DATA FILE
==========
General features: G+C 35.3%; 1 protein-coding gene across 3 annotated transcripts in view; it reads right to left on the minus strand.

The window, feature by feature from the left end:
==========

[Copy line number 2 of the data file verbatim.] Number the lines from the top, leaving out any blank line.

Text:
The window, feature by feature from the left end: